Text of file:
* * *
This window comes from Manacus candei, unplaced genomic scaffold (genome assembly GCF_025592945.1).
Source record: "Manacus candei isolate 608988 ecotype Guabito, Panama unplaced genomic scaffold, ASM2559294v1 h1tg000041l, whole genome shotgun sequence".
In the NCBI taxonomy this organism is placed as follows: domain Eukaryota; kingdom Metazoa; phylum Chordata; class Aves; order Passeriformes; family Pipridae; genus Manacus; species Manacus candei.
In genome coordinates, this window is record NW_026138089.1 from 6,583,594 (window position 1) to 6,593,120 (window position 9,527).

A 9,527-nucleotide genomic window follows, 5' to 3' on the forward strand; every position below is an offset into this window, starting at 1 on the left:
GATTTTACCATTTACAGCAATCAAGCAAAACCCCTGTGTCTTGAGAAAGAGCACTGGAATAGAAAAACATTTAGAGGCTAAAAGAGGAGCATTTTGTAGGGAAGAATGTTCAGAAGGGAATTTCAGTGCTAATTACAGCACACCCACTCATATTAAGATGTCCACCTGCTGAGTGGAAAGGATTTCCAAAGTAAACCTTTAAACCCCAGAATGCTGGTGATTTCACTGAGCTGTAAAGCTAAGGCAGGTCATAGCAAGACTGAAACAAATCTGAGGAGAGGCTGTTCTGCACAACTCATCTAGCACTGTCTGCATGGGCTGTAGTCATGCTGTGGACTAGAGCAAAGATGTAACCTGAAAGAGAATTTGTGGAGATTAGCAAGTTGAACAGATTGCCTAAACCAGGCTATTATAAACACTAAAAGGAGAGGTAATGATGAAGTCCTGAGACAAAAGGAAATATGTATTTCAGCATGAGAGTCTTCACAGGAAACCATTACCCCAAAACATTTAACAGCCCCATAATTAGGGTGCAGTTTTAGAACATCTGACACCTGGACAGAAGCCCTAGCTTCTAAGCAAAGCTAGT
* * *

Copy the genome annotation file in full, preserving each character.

This window comes from Manacus candei, unplaced genomic scaffold (genome assembly GCF_025592945.1).
Source record: "Manacus candei isolate 608988 ecotype Guabito, Panama unplaced genomic scaffold, ASM2559294v1 h1tg000041l, whole genome shotgun sequence".
In the NCBI taxonomy this organism is placed as follows: domain Eukaryota; kingdom Metazoa; phylum Chordata; class Aves; order Passeriformes; family Pipridae; genus Manacus; species Manacus candei.
In genome coordinates, this window is record NW_026138089.1 from 6,583,594 (window position 1) to 6,593,120 (window position 9,527).

A 9,527-nucleotide genomic window follows, 5' to 3' on the forward strand; every position below is an offset into this window, starting at 1 on the left:
GATTTTACCATTTACAGCAATCAAGCAAAACCCCTGTGTCTTGAGAAAGAGCACTGGAATAGAAAAACATTTAGAGGCTAAAAGAGGAGCATTTTGTAGGGAAGAATGTTCAGAAGGGAATTTCAGTGCTAATTACAGCACACCCACTCATATTAAGATGTCCACCTGCTGAGTGGAAAGGATTTCCAAAGTAAACCTTTAAACCCCAGAATGCTGGTGATTTCACTGAGCTGTAAAGCTAAGGCAGGTCATAGCAAGACTGAAACAAATCTGAGGAGAGGCTGTTCTGCACAACTCATCTAGCACTGTCTGCATGGGCTGTAGTCATGCTGTGGACTAGAGCAAAGATGTAACCTGAAAGAGAATTTGTGGAGATTAGCAAGTTGAACAGATTGCCTAAACCAGGCTATTATAAACACTAAAAGGAGAGGTAATGATGAAGTCCTGAGACAAAAGGAAATATGTATTTCAGCATGAGAGTCTTCACAGGAAACCATTACCCCAAAACATTTAACAGCCCCATAATTAGGGTGCAGTTTTAGAACATCTGACACCTGGACAGAAGCCCTAGCTTCTAAGCAAAGCTAGT